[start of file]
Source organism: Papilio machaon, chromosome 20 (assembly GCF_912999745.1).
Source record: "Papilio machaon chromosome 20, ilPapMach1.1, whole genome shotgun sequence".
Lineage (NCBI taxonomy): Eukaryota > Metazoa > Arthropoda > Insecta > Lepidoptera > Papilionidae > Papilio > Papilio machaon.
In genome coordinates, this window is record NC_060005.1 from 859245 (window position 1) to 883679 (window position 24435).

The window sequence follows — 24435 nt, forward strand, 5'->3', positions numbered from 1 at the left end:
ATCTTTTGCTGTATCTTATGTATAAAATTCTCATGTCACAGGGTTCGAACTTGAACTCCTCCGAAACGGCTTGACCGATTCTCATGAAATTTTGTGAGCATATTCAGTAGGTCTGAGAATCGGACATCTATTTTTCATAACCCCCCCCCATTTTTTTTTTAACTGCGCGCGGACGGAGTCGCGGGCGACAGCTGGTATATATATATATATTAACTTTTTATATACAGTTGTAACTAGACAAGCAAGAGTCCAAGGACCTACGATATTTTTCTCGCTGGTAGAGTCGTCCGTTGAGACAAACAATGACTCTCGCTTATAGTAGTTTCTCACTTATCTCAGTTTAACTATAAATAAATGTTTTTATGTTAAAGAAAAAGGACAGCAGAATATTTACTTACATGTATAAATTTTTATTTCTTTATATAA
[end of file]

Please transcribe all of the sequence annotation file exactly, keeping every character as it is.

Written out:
Source organism: Papilio machaon, chromosome 20 (assembly GCF_912999745.1).
Source record: "Papilio machaon chromosome 20, ilPapMach1.1, whole genome shotgun sequence".
Lineage (NCBI taxonomy): Eukaryota > Metazoa > Arthropoda > Insecta > Lepidoptera > Papilionidae > Papilio > Papilio machaon.
In genome coordinates, this window is record NC_060005.1 from 859245 (window position 1) to 883679 (window position 24435).

The window sequence follows — 24435 nt, forward strand, 5'->3', positions numbered from 1 at the left end:
ATCTTTTGCTGTATCTTATGTATAAAATTCTCATGTCACAGGGTTCGAACTTGAACTCCTCCGAAACGGCTTGACCGATTCTCATGAAATTTTGTGAGCATATTCAGTAGGTCTGAGAATCGGACATCTATTTTTCATAACCCCCCCCCATTTTTTTTTTAACTGCGCGCGGACGGAGTCGCGGGCGACAGCTGGTATATATATATATATTAACTTTTTATATACAGTTGTAACTAGACAAGCAAGAGTCCAAGGACCTACGATATTTTTCTCGCTGGTAGAGTCGTCCGTTGAGACAAACAATGACTCTCGCTTATAGTAGTTTCTCACTTATCTCAGTTTAACTATAAATAAATGTTTTTATGTTAAAGAAAAAGGACAGCAGAATATTTACTTACATGTATAAATTTTTATTTCTTTATATAA